New: Accomplishments of the U.S. Global Change Research Program

February 22, 2017
Washington, D.C.

*Excerpts cross-posted from the report, the (BASC) website and related National Academy of Sciences communications*

Accomplishments of the U.S. Global Change Research Program (2017)

This new National Academy of Sciences (NAS) report 'highlights advances in global change science in the quarter century the USGCRP has been in existence, and documents some of its contributions to that growth. Accomplishments are discussed in terms of the two primary functions of the USGCRP: (1) strategic planning and coordination of global change research efforts in 13 participating federal agencies and departments; and (2) high-level synthesis of global change research results presented in assessments and other products that are shared with decision makers and the American public.' Get the Report 

Carbon Cycle Science Accomplishments (from the report summary):

'Carbon-Cycle science Carbon-cycling research has been a focus for USGCRP agencies because of the role carbon plays as a major regulator of Earth’s climate and as a key factor in controlling the acidity of the global oceans in order to assess and predict change, both carbon fluxes to the atmosphere (sources) and carbon sequestration in land and ocean ecosystems (sinks) need to be understood and quantified. The USGCRP agencies have championed strategic planning activities and promoted and coordinated core observations and process studies on global carbon sources and sinks. In 1998, the Carbon Cycle interagency Working Group (CCIWG) was formally constituted to coordinate efforts that 12 U.S. government agencies and departments now lead as part of the U.S. Carbon Cycle Science Program. During the past 25 years, research organized and supported in part by the USGCRP has greatly increased our understanding of the processes involved in, for example, the potential for enhanced decomposition of soil carbon as the climate warms, and the processes influencing carbon dioxide uptake in a warming ocean. Important components of this research are intensive, interagency coordinated field campaigns that unite in-situ, air-borne, and satellite-based observations.'
 
The schematic from the report below shows examples of USGCRP activities and pertinent feedback among USGCRP science questions, research coordination, research syntheses products, use of research and research prioritization mechanisms.
 

From the BASC website: 'Established under the Global Research Act of 1990, the U.S. Global Change Research Program (USGCRP) has provided strategic planning and coordination to 13 participating federal agencies working to advance the science of global environmental change. This new report highlights notable accomplishments of the program, both in through its coordinating work and the many synthesis and assessment products it has published to share research findings with decision makers and the public. One of the first priorities of the program was to address the need for a global observational system. Today there is a large and growing portfolio of global measurements from space designed to inform global change science. Other demonstrable contributions of USGCRP include significant improvements in Earth-system modeling capabilities and advancement in understanding of carbon-cycle processes. USGCRP has also made considerable strides in making scientific knowledge more useful to decision makers. For example, it has documented substantial increases in heavy downpours in most regions of the United States over the past 50 years, which can cause flooding that overwhelms the existing infrastructure of sewers and roads. Awareness of such trends can help governments, businesses, and citizens respond accordingly in many realms, including agriculture, conservation, and human health. In the face of increasing impacts from climate change and other global changes, the report recommends that the USGCRP build on its accomplishments by sustaining, expanding, and coordinating observations of the Earth system and maintaining a balanced program of discovery-driven and use-inspired research to support the needs of the nation at local, regional, national, and global scales. USGCRP will need to make further progress in incorporating the social sciences into its work to provide the information needed to effectively and efficiently manage current and likely consequences of global change.'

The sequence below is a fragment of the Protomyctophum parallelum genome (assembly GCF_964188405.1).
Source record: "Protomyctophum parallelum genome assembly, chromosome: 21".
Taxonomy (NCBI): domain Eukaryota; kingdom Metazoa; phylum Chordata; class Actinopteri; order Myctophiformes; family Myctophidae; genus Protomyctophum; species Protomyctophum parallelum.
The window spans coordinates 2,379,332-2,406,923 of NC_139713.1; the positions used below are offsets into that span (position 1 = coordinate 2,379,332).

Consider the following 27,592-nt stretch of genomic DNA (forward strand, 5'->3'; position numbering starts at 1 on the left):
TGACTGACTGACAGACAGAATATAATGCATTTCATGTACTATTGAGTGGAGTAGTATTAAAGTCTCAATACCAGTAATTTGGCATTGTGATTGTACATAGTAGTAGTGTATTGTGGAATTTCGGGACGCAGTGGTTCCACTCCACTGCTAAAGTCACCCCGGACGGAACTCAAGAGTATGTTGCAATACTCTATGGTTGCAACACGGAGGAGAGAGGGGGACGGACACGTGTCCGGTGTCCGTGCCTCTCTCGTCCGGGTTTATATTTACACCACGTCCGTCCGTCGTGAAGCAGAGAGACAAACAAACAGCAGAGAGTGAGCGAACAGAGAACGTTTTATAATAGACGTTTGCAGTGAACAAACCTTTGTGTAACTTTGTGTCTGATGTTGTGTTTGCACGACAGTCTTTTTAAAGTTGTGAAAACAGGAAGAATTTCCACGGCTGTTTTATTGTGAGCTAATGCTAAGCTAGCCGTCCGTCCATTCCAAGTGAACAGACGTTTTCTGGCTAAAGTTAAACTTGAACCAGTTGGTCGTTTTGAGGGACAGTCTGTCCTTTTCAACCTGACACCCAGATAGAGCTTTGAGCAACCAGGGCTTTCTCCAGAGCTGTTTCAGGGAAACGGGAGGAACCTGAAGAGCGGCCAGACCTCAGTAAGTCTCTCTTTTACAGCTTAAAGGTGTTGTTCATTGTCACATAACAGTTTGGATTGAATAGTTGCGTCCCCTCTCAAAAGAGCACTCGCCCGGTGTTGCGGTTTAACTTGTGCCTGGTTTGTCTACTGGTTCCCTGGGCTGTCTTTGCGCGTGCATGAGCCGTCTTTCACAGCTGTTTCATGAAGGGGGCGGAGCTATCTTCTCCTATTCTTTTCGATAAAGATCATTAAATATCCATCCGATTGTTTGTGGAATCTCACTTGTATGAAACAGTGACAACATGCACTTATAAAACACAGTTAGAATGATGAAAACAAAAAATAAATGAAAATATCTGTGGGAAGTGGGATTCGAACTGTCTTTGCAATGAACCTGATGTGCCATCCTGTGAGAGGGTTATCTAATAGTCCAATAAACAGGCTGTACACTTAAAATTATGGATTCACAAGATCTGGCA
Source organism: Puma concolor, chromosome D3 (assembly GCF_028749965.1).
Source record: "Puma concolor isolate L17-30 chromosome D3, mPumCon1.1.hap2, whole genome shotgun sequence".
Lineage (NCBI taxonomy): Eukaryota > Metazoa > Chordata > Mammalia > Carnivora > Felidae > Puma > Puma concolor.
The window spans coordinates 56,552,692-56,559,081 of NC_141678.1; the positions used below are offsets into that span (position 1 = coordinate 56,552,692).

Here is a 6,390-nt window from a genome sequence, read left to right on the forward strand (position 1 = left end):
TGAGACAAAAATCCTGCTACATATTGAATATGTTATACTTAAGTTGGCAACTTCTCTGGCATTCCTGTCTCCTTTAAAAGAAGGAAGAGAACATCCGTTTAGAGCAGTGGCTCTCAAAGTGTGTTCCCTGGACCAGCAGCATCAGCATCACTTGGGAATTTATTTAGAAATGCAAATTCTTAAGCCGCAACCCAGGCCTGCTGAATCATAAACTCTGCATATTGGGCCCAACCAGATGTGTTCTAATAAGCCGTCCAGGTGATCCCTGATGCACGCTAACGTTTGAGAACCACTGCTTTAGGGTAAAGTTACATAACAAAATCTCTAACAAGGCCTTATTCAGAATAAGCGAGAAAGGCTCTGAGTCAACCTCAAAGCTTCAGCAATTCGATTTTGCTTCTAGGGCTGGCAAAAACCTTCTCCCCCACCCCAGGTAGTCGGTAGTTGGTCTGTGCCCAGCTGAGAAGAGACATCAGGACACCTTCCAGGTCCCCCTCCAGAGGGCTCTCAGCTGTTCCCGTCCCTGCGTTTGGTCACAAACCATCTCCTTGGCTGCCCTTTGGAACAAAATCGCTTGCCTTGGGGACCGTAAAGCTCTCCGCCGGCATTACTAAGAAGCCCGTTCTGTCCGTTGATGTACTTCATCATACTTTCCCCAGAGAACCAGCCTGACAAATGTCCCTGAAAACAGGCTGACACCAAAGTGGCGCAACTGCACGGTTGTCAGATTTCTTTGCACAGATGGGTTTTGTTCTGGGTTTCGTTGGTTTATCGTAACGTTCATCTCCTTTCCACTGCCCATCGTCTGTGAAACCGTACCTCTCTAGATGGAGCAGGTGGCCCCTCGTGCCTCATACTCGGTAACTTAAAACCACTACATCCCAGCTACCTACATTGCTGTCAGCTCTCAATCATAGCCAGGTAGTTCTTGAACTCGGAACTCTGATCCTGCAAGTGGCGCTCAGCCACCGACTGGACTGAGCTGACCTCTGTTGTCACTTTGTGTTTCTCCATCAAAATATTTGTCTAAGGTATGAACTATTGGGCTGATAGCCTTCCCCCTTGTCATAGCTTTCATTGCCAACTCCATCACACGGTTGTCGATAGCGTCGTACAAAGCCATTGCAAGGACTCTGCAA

The full report and chapters can be downloaded from the National Academy of Sciences website here.

A PDF of the full report is also available here.

A summary of the report is available here.

Authoring Body:

Committee to Advise the U.S. Global Change Research Program

Primary Board:

Board on Atmospheric Sciences and Climate

Collaborating Unit:

Division of Behavioral and Social Sciences and Education

Other Reports in this series:

A Review of the U.S. Global Change Research Program's Strategic Plan (2012)
Enhancing Participation in the U.S. Global Change Research Program (2015)
Review of the U.S. Global Change Research Program's Update to the Strategic Plan Document (2016)

Other NAS reports on related topics:

Climate and Weather (e.g. The Future of Atmospheric Chemistry Research: Remembering Yesterday, Understanding Today, Anticipating Tomorrow (2016))

Climate Change  

 
 
This page last updated 02/23/2017 - 10:56